Windows 10, the latest brainchild of tech giant Microsoft is slightly different from its predecessors when it comes to updates. Earlier versions of operating systems provided by Microsoft such as Windows 8.1 came with an option that Windows 10 lacks. This option allowed users to defer updates until when they had enough time to download and install them or to have them downloaded automatically and then install them at a time they wished. Windows 10 does not come with this option.
The tech company has made it compulsory for Windows 10 users to update their computer. The new operating system is set to automatically receive new updates by default. Users relying Windows 10 Pro have an option to delay the updates they receive, but those using Windows 10 Home totally lack this option. Therefore, a computer running on windows 10 will automatically check for updates and install any updates it finds. Microsoft will push updates to computers using Windows 10, which will be automatically downloaded. The idea is to provide users with the latest information regarding the operating system and secure with latest security patches installed.
Fortunately, there are some ways around this. Users can take some control over the operating system and have updates installed on their schedule and convenience. Updates to Windows 10 no longer have to be a bothersome and meddlesome experience. Users can take control of updates in Windows 10 and avoid any inconveniences like unexpected reboots or even finding themselves in a situation where they are not aware that the update is downloading or installing. And that the download or installation is what could be interfering with the performance of the computer.
Below are some of the ways users can try to take control over updates while using Windows 10.
1. The “Metered” Approach
One thing about Windows 10 is that it can automatically set some types of connections as metered. This basically means that some connections mostly have data limitations and restrictions in place. Windows therefore sets these as “metered” to prevent downloading a lot of data that could prove costly. The trick id that it is possible for a user to set any connection type as being metered.
Here is how to go about it:
- Launch the Windows 10 Settings application (Windows key + I).
- Select and click on Network & Internet.
- Click Advanced options. It appears just below the list of Wi-Fi networks.
- Toggle the Set as metered connection switch to On.
It is imperative to note that this option will only affect the network you are currently connected to (the one you have set as ‘metered), and that the operating system will remember the setting.
To prevent automatic downloading of updates on a specific connection, you can use this approach. When you set a connection as “metered,” Windows 10 will be prevented from automatically downloading updates on it. So for instance, if you do not want Windows 10 to automatically download updates on your home network connection, you can set it as a metered connection. The operating system will then automatically download updates when you connect your computer to an unmetered network, or when you set the network it is connected to as unmetered again.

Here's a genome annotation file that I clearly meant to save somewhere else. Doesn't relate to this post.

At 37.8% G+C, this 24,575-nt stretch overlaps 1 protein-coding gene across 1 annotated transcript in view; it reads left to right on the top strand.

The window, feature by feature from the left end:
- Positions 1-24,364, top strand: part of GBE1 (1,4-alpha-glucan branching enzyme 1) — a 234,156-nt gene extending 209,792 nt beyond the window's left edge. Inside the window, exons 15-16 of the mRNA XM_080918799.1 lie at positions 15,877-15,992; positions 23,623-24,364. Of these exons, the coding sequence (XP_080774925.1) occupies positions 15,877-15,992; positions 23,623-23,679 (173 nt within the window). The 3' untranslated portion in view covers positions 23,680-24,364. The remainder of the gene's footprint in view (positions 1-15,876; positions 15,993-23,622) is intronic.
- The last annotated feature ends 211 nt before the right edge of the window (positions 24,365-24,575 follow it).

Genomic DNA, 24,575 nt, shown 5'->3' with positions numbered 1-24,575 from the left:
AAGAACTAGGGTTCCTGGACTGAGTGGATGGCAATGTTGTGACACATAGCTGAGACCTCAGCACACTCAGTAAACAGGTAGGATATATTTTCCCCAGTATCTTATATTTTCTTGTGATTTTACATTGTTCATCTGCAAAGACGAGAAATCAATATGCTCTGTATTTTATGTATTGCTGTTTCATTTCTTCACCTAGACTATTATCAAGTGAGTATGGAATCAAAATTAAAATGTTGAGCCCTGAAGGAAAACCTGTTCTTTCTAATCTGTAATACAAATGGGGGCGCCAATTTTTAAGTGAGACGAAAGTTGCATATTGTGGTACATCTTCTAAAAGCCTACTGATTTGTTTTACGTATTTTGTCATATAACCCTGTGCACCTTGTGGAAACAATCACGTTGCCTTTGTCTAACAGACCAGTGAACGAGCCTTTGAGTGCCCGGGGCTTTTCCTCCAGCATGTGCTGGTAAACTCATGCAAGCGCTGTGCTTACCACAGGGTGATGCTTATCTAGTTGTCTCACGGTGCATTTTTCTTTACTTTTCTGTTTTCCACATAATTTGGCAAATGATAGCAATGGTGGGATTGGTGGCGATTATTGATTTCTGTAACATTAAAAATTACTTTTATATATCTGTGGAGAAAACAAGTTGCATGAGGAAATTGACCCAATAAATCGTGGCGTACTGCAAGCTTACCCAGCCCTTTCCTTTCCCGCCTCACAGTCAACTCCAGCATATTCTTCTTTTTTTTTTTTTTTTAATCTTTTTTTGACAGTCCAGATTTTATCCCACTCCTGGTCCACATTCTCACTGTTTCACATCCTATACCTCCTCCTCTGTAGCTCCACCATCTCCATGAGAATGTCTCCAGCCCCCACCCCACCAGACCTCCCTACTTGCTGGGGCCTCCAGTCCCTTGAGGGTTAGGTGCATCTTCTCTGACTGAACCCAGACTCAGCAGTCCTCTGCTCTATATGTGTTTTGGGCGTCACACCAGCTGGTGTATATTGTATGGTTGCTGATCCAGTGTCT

Alternatively, users can set periods of time during which the connection alternates between being metered and being unmetered. For instance, if you enjoy unlimited downloads on your connection between 3 a.m and 6 a.m, you can mark the connection as unmetered at that period of time to download updates and mark it as metered after 6 a.m.
Using this metered approach, you can gain some control over the updates on your computer and avoid inconveniences while using it or even undesirable costs on updates.
2. Using Microsoft’s Tool
Occasionally, a very specific update on Windows 10 can be shown to be interfering with the computer. It is an extremely handy feature to be able to prevent Windows 10 from installing specific updates where required.
Here is how:
- Download the “Show or hide updates” tool from Microsoft.
- When downloaded, run the ‘Show or hide updates’ tool. An automatic search for available updates will be done by the tool
It will then allow them to be hidden. This basically prevents Windows Update from downloading updates for that package in the future.
- If required, run the tool again and unhide the previously hidden updates to ensure that they are visible.
Using this tool, you can be able to see which updates are interfering with your computer’s performance and prevent the operating system from automatically installing them.
3. Set The Time For Rebooting
One bothersome consequence that many users face when it comes to automatic updates is the idea of automatic rebooting. Earlier versions of Windows operating systems always wanted to reboot as soon as possible. However, Windows 10 usually schedules the reboots for times when the user is not using the computer. For instance, the operating system might try to schedule a reboot at 5 a.m. after installing updates. The good thing is that you can however configure Windows Update to reboot on a schedule you choose instead.
To configure your rebooting schedule:
- Open the Settings app.
- Select Update & security.
- Select “Advanced options”. It is at the bottom of the Windows Update pane.
- Select “Notify to schedule restart” instead of “Automatic (recommended).” You can set the time that will be convenient to you.
This approach can help avoid the automatically rebooting of a computer at times when the user is inconvenienced.
Using these ways, users can successfully gain control over the updates by Windows 10 and avoid any inconveniences caused by the same.